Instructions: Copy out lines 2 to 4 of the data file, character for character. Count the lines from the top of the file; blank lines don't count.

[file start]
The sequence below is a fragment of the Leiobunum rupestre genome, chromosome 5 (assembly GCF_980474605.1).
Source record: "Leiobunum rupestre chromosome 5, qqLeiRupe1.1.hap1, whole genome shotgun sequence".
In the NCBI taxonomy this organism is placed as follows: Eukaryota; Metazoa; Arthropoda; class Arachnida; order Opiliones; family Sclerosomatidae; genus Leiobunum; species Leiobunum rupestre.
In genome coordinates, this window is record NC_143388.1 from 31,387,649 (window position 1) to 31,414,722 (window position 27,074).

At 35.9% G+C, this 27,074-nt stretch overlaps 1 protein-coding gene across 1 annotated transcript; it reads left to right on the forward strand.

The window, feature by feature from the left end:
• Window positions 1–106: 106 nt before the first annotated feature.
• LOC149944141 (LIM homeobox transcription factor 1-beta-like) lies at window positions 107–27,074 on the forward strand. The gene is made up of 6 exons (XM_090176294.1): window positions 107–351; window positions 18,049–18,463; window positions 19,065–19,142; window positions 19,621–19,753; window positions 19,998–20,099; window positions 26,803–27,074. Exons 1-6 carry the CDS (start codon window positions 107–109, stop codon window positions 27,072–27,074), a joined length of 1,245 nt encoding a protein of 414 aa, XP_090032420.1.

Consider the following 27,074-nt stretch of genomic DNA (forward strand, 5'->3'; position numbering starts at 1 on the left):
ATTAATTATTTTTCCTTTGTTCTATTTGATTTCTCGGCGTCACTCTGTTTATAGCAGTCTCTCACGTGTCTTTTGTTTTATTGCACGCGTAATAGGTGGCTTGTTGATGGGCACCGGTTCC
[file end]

Source record: "Leiobunum rupestre chromosome 5, qqLeiRupe1.1.hap1, whole genome shotgun sequence".
In the NCBI taxonomy this organism is placed as follows: Eukaryota; Metazoa; Arthropoda; class Arachnida; order Opiliones; family Sclerosomatidae; genus Leiobunum; species Leiobunum rupestre.
In genome coordinates, this window is record NC_143388.1 from 31,387,649 (window position 1) to 31,414,722 (window position 27,074).